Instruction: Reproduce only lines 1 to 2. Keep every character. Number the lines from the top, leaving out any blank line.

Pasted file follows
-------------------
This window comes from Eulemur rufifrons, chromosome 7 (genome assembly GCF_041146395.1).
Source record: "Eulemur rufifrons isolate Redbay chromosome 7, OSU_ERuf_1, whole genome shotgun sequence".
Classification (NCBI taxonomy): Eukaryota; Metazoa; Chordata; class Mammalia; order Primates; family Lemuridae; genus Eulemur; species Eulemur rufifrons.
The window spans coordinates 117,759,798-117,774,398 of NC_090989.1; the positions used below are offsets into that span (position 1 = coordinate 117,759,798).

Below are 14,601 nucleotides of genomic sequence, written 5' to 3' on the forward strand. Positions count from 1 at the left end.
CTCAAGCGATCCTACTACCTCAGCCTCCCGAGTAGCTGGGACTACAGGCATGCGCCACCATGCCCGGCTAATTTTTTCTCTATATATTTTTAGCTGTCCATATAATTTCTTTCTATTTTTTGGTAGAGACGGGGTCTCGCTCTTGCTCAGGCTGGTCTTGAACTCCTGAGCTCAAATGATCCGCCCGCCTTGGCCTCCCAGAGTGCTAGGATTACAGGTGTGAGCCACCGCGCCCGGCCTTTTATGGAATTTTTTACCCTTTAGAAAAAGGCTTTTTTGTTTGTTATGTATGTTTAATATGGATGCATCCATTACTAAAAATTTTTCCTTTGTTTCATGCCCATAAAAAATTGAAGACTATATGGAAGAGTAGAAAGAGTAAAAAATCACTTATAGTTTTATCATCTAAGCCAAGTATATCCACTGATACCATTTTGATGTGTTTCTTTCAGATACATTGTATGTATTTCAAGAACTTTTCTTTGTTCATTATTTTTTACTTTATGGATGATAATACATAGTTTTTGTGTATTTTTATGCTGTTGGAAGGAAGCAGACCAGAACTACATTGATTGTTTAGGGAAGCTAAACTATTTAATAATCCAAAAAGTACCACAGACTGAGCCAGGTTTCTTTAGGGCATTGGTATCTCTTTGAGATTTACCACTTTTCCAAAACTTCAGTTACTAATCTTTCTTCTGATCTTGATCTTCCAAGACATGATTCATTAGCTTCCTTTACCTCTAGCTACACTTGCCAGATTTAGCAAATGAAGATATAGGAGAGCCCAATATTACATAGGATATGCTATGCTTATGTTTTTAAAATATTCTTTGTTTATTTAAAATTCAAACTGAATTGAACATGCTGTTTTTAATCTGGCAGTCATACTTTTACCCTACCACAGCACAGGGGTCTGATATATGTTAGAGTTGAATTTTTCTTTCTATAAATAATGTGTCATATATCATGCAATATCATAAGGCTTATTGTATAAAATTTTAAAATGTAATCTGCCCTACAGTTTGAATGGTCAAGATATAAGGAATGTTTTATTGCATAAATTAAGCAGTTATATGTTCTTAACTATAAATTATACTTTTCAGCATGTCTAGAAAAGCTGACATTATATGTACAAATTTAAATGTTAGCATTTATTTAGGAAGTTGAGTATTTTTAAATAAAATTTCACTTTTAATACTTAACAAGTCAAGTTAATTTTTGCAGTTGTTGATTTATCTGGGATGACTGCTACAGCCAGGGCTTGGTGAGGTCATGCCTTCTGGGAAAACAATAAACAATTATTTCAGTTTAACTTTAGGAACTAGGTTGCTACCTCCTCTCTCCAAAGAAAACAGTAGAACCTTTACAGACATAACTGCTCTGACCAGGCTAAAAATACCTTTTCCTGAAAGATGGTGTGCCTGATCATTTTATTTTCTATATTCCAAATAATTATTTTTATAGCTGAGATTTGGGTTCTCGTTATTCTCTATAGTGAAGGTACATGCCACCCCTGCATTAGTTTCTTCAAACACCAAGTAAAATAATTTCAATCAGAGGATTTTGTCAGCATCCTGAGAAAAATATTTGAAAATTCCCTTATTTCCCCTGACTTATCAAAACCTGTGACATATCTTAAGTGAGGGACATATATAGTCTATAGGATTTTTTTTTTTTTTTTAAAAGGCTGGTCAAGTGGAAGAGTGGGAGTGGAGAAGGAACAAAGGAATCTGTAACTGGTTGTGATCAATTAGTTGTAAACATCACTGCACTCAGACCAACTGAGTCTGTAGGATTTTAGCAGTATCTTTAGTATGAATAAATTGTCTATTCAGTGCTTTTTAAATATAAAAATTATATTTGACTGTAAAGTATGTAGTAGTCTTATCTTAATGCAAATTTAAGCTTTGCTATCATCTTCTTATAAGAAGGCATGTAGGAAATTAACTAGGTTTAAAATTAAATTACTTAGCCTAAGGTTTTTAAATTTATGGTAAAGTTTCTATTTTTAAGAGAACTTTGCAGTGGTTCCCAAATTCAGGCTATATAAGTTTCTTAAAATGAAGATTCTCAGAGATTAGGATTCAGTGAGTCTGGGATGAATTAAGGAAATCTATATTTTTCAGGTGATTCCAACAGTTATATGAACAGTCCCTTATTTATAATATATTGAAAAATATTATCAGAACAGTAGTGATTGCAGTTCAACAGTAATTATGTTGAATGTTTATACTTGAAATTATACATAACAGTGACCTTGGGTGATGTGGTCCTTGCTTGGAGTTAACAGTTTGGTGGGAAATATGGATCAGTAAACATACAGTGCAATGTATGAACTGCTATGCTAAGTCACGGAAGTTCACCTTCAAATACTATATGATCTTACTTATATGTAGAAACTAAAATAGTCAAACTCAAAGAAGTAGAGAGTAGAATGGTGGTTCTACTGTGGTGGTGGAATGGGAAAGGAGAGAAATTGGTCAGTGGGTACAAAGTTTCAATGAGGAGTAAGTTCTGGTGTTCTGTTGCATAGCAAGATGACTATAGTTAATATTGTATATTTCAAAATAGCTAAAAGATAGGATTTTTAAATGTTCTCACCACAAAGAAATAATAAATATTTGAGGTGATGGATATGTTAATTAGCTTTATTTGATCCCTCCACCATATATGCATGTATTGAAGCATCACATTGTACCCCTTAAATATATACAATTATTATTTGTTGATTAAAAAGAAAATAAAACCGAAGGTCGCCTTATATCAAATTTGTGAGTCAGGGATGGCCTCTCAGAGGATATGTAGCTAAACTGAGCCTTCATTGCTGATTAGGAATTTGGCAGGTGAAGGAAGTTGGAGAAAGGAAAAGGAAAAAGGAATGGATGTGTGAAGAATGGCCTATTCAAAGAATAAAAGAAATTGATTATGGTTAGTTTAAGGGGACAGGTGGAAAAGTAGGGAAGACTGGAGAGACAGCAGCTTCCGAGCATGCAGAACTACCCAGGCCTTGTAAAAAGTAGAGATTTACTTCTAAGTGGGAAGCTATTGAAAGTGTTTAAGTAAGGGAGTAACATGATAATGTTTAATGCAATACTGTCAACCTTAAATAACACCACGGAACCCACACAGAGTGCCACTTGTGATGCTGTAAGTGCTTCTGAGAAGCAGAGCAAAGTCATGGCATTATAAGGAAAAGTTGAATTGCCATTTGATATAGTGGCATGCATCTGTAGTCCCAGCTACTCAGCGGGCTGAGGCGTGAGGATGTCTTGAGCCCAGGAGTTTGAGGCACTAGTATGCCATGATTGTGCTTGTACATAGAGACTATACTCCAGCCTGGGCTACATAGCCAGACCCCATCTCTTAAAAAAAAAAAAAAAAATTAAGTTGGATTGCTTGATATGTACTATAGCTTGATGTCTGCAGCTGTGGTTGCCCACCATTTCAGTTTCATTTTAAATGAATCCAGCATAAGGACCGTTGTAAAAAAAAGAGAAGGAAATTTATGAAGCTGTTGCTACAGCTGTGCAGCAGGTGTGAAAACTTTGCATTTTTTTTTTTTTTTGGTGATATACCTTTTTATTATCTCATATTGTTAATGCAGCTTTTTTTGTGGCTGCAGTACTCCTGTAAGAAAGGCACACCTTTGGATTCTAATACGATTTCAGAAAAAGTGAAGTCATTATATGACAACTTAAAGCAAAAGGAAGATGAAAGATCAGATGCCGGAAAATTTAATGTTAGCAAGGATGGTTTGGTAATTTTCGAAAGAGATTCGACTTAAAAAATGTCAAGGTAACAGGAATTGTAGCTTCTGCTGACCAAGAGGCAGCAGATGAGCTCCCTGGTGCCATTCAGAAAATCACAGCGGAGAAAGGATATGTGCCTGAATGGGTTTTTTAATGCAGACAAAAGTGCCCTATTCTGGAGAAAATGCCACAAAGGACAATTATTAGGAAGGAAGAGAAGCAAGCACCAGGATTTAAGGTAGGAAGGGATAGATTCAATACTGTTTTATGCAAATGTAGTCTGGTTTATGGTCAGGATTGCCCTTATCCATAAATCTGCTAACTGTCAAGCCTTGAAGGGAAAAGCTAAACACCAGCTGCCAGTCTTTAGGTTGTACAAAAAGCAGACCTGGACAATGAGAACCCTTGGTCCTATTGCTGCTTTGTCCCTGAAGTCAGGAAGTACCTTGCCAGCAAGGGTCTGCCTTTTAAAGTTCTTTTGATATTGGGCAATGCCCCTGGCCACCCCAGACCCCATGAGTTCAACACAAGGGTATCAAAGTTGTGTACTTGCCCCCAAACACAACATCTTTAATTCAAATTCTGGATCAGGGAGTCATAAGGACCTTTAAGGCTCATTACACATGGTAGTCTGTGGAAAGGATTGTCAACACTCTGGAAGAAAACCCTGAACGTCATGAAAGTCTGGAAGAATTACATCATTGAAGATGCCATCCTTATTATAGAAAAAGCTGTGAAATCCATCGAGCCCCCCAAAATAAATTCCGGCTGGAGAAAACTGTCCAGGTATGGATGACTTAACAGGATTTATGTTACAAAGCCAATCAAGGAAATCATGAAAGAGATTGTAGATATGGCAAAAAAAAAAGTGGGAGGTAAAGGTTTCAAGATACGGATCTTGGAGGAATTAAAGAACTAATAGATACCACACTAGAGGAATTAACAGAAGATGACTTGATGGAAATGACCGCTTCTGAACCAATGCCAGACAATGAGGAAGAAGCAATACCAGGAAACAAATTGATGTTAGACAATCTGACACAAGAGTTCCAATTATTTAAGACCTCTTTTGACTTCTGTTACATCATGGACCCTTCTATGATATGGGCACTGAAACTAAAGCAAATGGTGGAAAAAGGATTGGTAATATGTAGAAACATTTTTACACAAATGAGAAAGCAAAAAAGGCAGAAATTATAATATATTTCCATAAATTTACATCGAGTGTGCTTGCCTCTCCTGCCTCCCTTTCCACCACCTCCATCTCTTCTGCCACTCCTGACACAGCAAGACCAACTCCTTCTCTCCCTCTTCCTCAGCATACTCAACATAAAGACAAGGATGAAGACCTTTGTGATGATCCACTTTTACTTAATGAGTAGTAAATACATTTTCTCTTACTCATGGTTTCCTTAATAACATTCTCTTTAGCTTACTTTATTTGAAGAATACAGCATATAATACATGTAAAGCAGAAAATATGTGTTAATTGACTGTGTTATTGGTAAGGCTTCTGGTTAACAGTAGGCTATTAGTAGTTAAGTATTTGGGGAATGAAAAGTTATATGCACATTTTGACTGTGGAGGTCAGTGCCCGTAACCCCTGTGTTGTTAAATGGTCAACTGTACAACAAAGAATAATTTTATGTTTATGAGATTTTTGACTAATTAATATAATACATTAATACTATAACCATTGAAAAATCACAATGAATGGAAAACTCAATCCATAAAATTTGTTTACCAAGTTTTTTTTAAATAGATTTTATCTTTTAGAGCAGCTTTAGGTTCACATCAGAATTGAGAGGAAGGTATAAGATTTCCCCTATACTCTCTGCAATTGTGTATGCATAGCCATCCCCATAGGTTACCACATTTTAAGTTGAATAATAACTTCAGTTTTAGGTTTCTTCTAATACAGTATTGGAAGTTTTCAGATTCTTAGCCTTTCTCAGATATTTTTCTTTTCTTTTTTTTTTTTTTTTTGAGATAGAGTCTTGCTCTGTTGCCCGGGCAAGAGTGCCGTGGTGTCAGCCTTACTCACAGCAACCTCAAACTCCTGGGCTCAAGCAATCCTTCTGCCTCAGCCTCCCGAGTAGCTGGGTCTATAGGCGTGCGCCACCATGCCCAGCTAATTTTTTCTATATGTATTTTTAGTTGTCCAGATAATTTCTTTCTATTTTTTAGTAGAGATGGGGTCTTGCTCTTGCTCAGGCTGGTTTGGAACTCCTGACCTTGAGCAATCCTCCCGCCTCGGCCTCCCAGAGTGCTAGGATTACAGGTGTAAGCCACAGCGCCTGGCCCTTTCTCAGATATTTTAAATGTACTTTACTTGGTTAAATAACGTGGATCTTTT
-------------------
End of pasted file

This window comes from Eulemur rufifrons, chromosome 7 (genome assembly GCF_041146395.1).
Source record: "Eulemur rufifrons isolate Redbay chromosome 7, OSU_ERuf_1, whole genome shotgun sequence".